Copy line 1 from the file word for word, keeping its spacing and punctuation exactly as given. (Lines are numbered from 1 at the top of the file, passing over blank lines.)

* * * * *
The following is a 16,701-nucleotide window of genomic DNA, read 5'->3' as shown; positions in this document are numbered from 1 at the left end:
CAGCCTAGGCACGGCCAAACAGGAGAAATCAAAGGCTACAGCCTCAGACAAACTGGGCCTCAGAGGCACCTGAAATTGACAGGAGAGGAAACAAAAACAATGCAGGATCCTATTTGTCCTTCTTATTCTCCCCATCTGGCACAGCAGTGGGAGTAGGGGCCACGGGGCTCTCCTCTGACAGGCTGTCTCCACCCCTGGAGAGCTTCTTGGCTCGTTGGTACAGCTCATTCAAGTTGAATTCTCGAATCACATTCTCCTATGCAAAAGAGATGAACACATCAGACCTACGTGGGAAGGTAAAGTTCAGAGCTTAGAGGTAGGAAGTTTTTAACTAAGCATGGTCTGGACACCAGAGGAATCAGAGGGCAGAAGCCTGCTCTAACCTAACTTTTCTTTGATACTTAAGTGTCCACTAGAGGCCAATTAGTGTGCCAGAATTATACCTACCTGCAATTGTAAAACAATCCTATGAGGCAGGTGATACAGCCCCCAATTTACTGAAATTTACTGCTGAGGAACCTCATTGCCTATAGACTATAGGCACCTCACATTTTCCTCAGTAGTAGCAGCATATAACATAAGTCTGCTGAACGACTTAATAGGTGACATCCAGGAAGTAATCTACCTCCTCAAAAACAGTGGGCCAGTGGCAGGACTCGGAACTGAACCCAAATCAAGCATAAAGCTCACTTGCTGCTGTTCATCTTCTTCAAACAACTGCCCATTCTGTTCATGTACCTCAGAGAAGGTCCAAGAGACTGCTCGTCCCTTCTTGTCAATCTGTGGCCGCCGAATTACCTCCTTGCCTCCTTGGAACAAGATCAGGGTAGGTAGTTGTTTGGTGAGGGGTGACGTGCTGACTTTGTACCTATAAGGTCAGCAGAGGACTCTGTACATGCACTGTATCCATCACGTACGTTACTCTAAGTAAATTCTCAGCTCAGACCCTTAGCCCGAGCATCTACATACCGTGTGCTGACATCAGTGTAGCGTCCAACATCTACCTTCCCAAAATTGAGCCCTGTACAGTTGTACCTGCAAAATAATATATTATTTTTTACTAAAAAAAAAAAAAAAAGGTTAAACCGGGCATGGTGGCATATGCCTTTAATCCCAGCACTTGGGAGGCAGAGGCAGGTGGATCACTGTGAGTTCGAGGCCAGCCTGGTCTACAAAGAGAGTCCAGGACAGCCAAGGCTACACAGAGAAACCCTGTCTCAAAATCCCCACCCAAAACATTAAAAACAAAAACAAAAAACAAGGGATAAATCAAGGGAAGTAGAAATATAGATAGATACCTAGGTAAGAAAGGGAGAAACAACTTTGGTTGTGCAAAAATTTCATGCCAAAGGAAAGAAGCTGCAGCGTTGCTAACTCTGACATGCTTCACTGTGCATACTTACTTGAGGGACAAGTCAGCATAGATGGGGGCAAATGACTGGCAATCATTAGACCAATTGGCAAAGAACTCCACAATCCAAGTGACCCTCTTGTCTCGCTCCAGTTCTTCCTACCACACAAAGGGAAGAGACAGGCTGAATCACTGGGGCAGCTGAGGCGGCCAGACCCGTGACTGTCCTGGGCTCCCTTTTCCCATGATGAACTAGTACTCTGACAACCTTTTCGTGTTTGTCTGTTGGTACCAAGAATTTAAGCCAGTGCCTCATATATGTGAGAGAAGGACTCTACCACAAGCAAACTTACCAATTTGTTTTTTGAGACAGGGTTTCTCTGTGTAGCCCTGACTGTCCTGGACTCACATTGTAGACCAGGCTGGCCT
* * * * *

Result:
The following is a 16,701-nucleotide window of genomic DNA, read 5'->3' as shown; positions in this document are numbered from 1 at the left end: